At first, she didn’t know how to play. She was emaciated, anemic, nervous and scared. But that didn’t deter local lawyer Chris Ness from adopting Emily, formerly Chilli, a Bernese Mountain dog seized with 65 other animals from a puppy mill in Langley last February, dubbed the Langley 66.
Now a therapy dog with St. John Ambulance, Emily has come a long way from the anxious dog Ness first met while volunteering as a dog walker for the Vancouver BC SPCA Branch.
“I hum now. I literally hum with happiness as I take Emily on walks, usually ‘My Girl’ Emily is like sunshine on a rainy day! I have not hummed since I was a small child,” Ness says.
A longtime animal lover, Ness’s fondest memories of his childhood are connected to animals: his godmother’s King Charles Cavalier spaniel named Emily (Emily 1.0); a gentle giant of a Rottweiler named Cupcake; a fearful cat named Belinda; and puppies Kodi and Kara.
When he suffered a severe concussion while playing soccer during his last semester of law school, his recovery took more than a year, and Ness turned his focus back to animals, volunteering to be a dog walker with the Vancouver SPCA, as walking was the only exercise he was able to do.
“The dogs and I got our exercise, but also so much more,” he says. “They accepted me as I was… the shelter dogs were my therapy and I was theirs. I gradually improved, but continued volunteering as a dog walker because I enjoyed it so much.”
When the Langley 66 dogs came into the Vancouver BC SPCA Branch, Ness had the opportunity to walk several of the Bernese Mountain dogs and was drawn to sweet Emily, then named Chilli, but tried not to get his hopes up about adopting her, as he had to figure out his living arrangements – he was in a no-pets home at the time, as well as whether he could take her to work. While his boss was open to him bringing a dog to the office, others in the office weren’t as keen, and Ness’s hear sank.
“I called my sister, Susan, and told her I’d have to withdraw my application for Chilli. I was upset and so disappointed because I had gotten my hopes up,” Ness says. “Five minutes later, Susan called me back and told me not to withdraw my application – she and her family would support me in this huge step. I was in awe and so grateful.”
Ness says he couldn’t have adopted Emily without the help of Susan, her husband Glenn, son Ryan – and their cat Cheddar – as their support and commitment meant she could have constant companionship, especially at the beginning, when she was learning to just be a dog, rather than a piece of property used to pump out puppies for profit.
After finding pet-friendly housing close to his sister in Richmond, Ness successfully adopted his new furry family member, naming her Emily in memory of Emily 1.0 and his godmother, who has since died. Emily was nervous at first, afraid to do anything in case she did something wrong.
“The first day she didn’t eat or drink anything… she learned I liked it when she sat down, so she would sit down every 10 seconds even while outside on walks,” Ness says, recalling that at first, Emily would only lie down on her dog bed. “We could only teach her so much about how to relax and experience freedom – when my sister dog-sat a dog named Charlie, it was Charlie who showed Emily how to relax.”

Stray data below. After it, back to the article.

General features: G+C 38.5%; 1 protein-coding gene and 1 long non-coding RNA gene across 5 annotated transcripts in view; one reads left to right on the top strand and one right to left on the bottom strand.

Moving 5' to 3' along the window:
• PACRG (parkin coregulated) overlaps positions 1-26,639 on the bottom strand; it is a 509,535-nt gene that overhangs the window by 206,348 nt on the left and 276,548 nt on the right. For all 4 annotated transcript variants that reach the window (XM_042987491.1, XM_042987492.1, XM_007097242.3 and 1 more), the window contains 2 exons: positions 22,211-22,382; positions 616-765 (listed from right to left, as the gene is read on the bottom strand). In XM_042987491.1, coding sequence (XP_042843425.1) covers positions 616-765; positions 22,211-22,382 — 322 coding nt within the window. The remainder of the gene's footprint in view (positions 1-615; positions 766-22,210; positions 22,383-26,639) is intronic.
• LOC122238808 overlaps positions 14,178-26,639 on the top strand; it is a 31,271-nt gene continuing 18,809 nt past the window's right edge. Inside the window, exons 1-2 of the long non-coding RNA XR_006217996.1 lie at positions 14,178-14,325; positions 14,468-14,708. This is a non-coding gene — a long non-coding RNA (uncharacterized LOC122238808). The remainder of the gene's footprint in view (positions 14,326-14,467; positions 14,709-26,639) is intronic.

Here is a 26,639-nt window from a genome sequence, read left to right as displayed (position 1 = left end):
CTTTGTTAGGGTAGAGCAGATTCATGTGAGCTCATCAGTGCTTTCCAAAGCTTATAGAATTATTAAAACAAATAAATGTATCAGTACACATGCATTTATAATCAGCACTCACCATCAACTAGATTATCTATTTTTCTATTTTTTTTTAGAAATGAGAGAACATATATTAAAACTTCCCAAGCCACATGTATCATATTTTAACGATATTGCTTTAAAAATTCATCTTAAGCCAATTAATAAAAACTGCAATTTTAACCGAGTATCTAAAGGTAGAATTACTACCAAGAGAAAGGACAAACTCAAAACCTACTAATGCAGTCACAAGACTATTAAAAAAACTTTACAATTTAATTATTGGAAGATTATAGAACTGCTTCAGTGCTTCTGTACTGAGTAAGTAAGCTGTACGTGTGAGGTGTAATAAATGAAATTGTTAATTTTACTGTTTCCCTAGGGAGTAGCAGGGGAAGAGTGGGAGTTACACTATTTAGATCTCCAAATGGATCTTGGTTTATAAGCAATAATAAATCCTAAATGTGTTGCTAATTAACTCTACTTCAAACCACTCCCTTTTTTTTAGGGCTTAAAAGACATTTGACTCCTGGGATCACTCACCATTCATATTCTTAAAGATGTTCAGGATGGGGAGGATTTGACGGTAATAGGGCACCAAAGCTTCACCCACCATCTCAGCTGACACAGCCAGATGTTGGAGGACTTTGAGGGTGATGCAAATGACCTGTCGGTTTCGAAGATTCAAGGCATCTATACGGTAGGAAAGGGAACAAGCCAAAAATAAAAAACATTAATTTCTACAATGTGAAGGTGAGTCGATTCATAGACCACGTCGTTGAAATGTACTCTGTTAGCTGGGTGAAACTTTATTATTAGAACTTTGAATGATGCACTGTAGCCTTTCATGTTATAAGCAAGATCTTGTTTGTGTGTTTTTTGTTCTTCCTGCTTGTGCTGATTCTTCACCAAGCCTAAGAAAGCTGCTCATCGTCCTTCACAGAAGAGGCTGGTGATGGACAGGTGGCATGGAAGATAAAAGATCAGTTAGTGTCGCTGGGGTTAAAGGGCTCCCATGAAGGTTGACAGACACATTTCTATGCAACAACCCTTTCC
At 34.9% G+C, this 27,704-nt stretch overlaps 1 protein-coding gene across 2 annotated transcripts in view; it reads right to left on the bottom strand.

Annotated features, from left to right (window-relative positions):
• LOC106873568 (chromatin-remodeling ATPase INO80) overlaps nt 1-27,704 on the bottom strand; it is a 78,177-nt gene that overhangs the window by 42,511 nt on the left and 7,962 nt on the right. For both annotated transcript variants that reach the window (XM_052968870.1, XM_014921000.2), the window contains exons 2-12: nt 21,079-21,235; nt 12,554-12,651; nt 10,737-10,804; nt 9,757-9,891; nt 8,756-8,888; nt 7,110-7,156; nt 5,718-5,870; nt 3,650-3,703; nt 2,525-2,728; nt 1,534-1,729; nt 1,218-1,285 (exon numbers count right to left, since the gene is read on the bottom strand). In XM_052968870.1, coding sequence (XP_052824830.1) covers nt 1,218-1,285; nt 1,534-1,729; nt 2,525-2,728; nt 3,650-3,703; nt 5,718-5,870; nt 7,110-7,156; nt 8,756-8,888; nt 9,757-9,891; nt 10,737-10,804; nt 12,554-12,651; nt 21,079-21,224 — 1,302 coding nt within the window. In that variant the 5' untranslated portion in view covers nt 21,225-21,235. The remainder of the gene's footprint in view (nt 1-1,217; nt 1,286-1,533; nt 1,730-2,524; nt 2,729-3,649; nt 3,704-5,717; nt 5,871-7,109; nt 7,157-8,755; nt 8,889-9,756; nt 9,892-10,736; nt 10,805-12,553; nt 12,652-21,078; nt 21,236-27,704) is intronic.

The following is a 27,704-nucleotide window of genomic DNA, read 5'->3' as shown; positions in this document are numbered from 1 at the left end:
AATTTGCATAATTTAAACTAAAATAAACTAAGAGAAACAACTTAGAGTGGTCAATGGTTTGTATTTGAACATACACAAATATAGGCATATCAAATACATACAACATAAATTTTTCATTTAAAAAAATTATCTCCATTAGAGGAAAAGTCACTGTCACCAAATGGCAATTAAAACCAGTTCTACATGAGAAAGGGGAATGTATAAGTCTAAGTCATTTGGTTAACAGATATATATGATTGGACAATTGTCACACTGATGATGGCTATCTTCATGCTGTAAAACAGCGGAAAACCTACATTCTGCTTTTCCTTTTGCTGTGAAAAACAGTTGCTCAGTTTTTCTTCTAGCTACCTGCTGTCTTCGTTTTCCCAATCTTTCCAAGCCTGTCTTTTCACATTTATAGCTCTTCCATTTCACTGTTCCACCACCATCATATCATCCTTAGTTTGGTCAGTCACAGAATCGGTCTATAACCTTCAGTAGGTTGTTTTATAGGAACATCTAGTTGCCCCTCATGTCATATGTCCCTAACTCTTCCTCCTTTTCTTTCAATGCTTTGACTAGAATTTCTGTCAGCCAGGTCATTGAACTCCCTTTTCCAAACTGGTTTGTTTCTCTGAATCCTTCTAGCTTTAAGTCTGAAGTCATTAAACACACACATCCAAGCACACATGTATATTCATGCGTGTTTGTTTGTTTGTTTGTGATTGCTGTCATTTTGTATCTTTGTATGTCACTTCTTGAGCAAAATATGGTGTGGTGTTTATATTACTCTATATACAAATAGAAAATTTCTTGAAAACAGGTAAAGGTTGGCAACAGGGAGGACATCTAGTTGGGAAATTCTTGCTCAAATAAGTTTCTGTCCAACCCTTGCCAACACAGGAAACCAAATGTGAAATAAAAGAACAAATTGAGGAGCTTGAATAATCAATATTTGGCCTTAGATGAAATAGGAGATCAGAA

Emily didn’t run for the first month, as she had limited energy and strength. She wouldn’t play with toys, as she wasn’t familiar with having toys to play with. Any time Ness raised his hand above her head, she would cower in fear. Gradually, however, she stopped flinching and learned to run and play simply for the joy of it.
“Setting the stage for Emily to succeed and then seeing her overcome her obstacles has been incredibly rewarding – seeing her experience pure joy as she runs around the park or beach is the greatest reward,” Ness says.
Noticing how Emily enjoyed meeting strangers, Ness realized her gentle, friendly approach and excellent behaviour made her a strong therapy dog candidate, and enrolled in the St. John Ambulance therapy dog program, where Emily excelled, and her first visit to see the senior residents at Rosewood Manor went very well.
“She created lots of smiles and brightened many peoples’ day – as is her way,” Ness says. “Once Emily has enough experience and passes the next level of evaluation, we hope to visit the kids at BC Children’s Hospital and/or cancer treatment facilities.”
Now, Emily loves going outside to run and sniff everything, as well as snuggling with her two- and four-legged family and friends, including some of the other dogs seized in the Langley 66 cruelty investigation.
Ness says he’s looking forward to her therapy dog journey and can’t imagine his life without her.
“I fell head over heels in love with Emily. The day I found out the adoption was approved was the happiest day of my adult life,” he says. “Emily has taught us to enjoy the moment rather than dwell on the past. She inspires us to overcome obstacles and be better people. She’s so sweet, loving and gentle. Her happiness and enthusiasm are contagious.”